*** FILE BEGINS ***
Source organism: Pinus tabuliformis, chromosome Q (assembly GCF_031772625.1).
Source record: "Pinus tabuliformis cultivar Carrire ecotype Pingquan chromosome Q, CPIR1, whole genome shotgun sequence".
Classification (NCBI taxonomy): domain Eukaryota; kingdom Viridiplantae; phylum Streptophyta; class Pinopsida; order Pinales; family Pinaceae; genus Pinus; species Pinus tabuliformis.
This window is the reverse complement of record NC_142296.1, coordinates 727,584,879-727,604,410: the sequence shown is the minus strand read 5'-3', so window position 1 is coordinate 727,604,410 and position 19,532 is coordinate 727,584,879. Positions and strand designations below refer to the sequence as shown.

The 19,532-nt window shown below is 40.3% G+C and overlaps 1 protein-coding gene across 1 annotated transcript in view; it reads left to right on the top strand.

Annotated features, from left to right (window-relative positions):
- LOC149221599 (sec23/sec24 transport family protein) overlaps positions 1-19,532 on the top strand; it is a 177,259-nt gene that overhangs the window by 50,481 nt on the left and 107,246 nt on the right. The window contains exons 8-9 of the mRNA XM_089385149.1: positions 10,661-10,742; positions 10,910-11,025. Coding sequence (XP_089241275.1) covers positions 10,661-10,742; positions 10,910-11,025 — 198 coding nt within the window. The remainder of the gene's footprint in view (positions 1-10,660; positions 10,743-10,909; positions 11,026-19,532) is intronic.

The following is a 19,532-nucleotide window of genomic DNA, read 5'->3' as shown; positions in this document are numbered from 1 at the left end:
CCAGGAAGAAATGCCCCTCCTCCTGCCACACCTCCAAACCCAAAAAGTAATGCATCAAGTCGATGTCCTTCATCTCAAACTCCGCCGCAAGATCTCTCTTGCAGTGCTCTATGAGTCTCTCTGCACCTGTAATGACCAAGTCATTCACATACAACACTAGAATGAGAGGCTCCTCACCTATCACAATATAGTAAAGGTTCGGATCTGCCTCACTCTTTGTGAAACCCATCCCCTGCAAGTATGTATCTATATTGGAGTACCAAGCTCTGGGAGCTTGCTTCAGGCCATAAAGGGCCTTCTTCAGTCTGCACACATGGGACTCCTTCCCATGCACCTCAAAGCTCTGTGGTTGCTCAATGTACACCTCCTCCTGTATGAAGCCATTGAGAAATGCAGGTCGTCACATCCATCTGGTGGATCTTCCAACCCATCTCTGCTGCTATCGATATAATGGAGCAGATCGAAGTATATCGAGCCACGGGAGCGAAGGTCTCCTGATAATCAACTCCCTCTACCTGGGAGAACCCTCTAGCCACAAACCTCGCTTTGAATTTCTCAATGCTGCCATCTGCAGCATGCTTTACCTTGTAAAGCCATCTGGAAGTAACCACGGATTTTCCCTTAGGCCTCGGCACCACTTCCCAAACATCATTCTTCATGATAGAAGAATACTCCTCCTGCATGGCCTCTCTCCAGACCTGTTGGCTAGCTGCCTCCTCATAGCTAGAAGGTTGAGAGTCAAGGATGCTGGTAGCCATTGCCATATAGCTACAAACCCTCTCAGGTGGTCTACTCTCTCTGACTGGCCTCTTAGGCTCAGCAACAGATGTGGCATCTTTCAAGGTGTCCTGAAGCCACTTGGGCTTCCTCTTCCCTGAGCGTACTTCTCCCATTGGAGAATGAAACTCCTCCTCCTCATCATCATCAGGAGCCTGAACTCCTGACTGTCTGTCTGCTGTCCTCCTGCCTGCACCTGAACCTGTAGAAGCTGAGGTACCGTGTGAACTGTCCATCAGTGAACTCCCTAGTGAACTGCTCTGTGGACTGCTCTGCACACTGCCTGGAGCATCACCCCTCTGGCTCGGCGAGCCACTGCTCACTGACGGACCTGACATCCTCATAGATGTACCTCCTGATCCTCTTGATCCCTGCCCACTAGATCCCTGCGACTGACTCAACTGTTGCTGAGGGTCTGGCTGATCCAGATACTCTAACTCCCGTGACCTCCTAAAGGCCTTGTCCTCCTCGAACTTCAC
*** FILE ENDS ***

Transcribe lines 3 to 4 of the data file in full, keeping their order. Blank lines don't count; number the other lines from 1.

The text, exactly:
Classification (NCBI taxonomy): domain Eukaryota; kingdom Viridiplantae; phylum Streptophyta; class Pinopsida; order Pinales; family Pinaceae; genus Pinus; species Pinus tabuliformis.
This window is the reverse complement of record NC_142296.1, coordinates 727,584,879-727,604,410: the sequence shown is the minus strand read 5'-3', so window position 1 is coordinate 727,604,410 and position 19,532 is coordinate 727,584,879. Positions and strand designations below refer to the sequence as shown.